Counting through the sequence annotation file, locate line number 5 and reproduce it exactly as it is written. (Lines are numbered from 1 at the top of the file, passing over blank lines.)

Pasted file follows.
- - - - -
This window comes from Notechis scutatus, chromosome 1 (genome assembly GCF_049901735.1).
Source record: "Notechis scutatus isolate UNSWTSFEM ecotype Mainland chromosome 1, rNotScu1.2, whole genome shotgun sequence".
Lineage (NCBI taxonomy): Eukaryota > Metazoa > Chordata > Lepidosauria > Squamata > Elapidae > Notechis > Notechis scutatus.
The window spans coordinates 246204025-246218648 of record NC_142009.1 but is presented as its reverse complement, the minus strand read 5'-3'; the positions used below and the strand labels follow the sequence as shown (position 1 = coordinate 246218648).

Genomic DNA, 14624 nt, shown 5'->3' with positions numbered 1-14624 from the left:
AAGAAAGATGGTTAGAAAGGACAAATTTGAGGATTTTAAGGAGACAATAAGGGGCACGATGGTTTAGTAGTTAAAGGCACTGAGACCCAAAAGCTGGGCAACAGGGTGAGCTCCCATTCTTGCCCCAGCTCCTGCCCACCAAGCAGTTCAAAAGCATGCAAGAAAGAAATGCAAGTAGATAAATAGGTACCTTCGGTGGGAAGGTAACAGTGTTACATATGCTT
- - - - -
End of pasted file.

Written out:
Genomic DNA, 14624 nt, shown 5'->3' with positions numbered 1-14624 from the left: